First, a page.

This report presents an overview of our study on the optical transmission and thermal light emission properties of sub-wavelength
hole arrays fabricated in a square lattice with 4 μm periodicity. The structures were fabricated in thin
aluminum (Al) films on silicon (Si) substrates using conventional photolithography. The spectra were obtained using a
Fourier transform infrared spectrometer with a port for an external cryostat configured for thermal emission
measurements. The perforated films showed extraordinary transmission bands in the mid-infrared spectral range, which
could be well explained as due to light coupling to surface plasmon-polaritons on the two film interfaces. We fitted the
transmission spectra and calculated the absorption spectra of these structures using a model for the dielectric response
that utilizes an effective plasma frequency determined by the individual holes, as well as several resonant modes
associated with the reciprocal vectors in the lattice structure factor. We found that the thermal emission spectrum from
the perforated films followed the transmission spectrum characteristics, rather than the obtained absorption spectrum; in
apparent contrast to Kirchhoff's law of radiation. We conclude that the perforated films behave as radiation filters,
where the thermal emission radiation is suppressed in the frequency range outside the transmission resonant bands in the
We observed resonantly enhanced (or anomalous transmission) terahertz transmission through two-dimensional (2D) periodic arrays of subwavelength apertures with various periodicities fabricated on metallic organic conducting polymer films of polypyrrole heavily doped with PF6 molecules [PPy(PF6)]. The anomalous transmission spectra are in good agreement with a model involving surface plasmon polariton excitations on the film surfaces. We also found that the resonantly enhanced transmission peaks are broader in the exotic metallic PPy(PF6) films compared to those formed in 2D aperture array in regular metallic films such as silver, indicating that the surface plasmon polaritons on the PPy(PF6) film surfaces have higher attenuation.
Optically pumped laser action has been observed at the edge wavelength of the stop band in a dye-doped flexible freestanding film of photopolymerized cholesteric liquid crystal (PCLC), which originates from band edge effect of the one-dimensional photonic band gap. On the other hand, defect mode laser action has also been experimentally demonstrated at the defect mode wavelength within the band gap. This laser action is based on the photon localization at the twist defect of the composite film consisting of two PCLC layers. Twist defect mode (TDM) is induced by the introduction of twist defect which is a discontinuity of the director rotation around the helix axis at an interface of two PCLC layers. We also propose a new type of tunable defect mode based on the chiral defect in which the partial modulation of the helix pitch is introduced.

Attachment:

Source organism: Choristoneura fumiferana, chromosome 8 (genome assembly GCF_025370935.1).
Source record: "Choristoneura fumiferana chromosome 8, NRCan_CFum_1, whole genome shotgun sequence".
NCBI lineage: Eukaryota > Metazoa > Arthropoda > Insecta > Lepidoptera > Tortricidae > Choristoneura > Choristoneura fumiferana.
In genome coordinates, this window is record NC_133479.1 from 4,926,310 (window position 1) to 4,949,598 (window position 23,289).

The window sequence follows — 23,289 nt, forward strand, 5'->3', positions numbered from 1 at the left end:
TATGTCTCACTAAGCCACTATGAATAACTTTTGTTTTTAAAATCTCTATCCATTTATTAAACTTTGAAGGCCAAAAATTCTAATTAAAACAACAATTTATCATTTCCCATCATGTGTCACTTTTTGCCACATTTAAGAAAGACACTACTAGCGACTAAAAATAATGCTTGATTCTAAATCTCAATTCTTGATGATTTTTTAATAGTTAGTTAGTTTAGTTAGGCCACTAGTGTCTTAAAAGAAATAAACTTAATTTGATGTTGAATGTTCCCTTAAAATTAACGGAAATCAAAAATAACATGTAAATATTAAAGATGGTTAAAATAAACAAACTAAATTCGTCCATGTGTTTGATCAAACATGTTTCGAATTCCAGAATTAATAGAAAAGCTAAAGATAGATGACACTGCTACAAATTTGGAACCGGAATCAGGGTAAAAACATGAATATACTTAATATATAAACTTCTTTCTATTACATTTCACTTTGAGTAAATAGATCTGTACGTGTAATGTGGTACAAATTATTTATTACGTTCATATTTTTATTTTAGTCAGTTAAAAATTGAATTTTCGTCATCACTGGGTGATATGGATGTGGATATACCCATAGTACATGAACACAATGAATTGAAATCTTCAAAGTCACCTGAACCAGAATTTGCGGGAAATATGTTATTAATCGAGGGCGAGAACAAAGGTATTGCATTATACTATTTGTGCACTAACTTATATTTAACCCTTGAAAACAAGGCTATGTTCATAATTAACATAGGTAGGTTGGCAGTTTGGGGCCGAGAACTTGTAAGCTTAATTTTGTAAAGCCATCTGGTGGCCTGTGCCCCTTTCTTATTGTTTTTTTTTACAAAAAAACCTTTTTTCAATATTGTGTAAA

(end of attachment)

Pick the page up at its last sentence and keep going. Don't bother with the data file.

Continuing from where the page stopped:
Electrically tunable laser action has been demonstrated in a dye-doped nematic liquid crystal (NLC) waveguide by holographic excitation. The optical feedback were provided by a transient grating induced by two-beam interference using Lloyd mirror configuration, and the distributed feedback (DFB) laser action was observed. Electrical tuning of lasing wavelength was realized due to the change of the effective refractive index of the NLC core layer caused by the reorientation of NLC molecules. The total shift of lasing wavelength was about 30 nm, which could be realized with less than about 1.4 V of applied voltage. Based on a waveguiding mode theory, numerical analysis of TM-guided mode in the presence of applied electric field was performed, and field-induced tuning of the lasing wavelength was investigated in detail. Prospects for the realization of a single-mode operation and tuning of the lasing wavelength was also shown. Based on the numerical results, single-mode operation of lasing was experimentally realized utilizing NLC with low refractive indices.
Various types of tunable lasing in dye-doped liquid crystals with one dimensional periodic structure have been demonstrated. An electrical tuning of lasing wavelength has been demonstrated in a dye-doped chiral smectic liquid crystal mixture with a short pitch helical structure which is so-called ferroelectric liquid crystal (FLC). Waveguide configuration of FLC laser has also been proposed, also in which the lasing wavelength widely can be tuned upon the electric field. The electrically tunable lasing has been observed also in a focal conic structure of dye-doped cholesteric liquid crystal. This laser action is based on a helix micro-cavity in focal conic domains. Optically pumped distributed feedback lasing has been proposed in a dye-doped nematic liquid crystal (NLC) waveguide by holographic excitation, in which continuous tuning of the lasing wavelength is performed upon applying electric field. Electrical tuning of the wavelength of the defect mode lasing in a one-dimensional periodic structure has been demonstrated using a dye-doped NLC as a defect layer in the periodic structure. Lasing wavelength is widely tuned upon applying the electric field, which is due to the refractive index change in the defect layer caused by the field-induced realignment of the NLC molecules.